Sarah Dickson-Hoyle

Associate student
Sarah Dickson-Hoyle

Sarah Dickson-Hoyle’s research sits at the nexus of community-based bushfire management, ecological restoration and Indigenous knowledge and governance.

Working collaboratively with the Secwépemcul’ecw Restoration and Stewardship Society in Canada – founded by eight Secwépemc First Nation communities directly impacted by the 2017 Elephant Hill bushfire in British Columbia – her research is employing a combination of ethno-ecological and qualitative social science methodologies to monitor post-fire recovery of culturally important plants and other eco-cultural values; document local social-ecological knowledge and memories of landscape change; and support the development of co-management initiatives that seek to support First Nations in (re)asserting traditional stewardship practices, knowledge and connection to land and place in fire-adapted and fire-affected landscapes.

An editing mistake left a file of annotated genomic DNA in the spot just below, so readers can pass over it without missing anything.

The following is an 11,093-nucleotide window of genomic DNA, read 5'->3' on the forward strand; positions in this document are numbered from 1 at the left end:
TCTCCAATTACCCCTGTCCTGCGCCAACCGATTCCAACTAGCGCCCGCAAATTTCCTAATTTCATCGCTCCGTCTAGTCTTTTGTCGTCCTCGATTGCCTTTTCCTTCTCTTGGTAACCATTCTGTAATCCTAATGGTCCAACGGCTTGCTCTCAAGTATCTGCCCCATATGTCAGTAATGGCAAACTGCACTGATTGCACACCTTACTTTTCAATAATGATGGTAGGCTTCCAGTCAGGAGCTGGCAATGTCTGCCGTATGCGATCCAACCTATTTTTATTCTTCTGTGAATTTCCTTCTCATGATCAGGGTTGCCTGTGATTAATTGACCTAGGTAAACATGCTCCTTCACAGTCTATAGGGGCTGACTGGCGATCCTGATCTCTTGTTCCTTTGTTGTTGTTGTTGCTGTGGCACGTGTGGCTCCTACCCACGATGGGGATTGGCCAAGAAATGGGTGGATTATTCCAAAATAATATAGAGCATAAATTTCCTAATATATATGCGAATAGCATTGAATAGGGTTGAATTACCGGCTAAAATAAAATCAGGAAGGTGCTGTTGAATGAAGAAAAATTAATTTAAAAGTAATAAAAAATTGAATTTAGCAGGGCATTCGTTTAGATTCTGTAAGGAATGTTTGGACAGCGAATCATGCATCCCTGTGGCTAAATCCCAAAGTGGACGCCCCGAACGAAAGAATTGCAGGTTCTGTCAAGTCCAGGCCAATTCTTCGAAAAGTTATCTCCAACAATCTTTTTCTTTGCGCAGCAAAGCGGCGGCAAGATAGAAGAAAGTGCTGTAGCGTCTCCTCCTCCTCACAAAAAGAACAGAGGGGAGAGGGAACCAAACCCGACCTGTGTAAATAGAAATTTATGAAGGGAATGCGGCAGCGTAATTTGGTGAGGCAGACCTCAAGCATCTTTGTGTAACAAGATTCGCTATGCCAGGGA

Sarah completed her Master of Forest Ecosystem Science as an associate student with the Bushfire CRC. She is currently a research and teaching assistant in the Faculty of Forestry at the University of British Columbia while she completes her PhD as a Future Forests Fellowship recipient.

Student project

This collaborative study aims to understand the social and ecological responses of the Secwépemc Nation’s people and territory to the 2017 ‘Elephant Hill’ wildfire, and to both document and inform the development of post-fire restoration and co-management initiatives -grounded in Secwépemc knowledge and traditional governance systems - that aim restore both ecological and cultural values in fire-adapted landscapes.
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Send a message to Sarah Dickson-Hoyle (via CRC)

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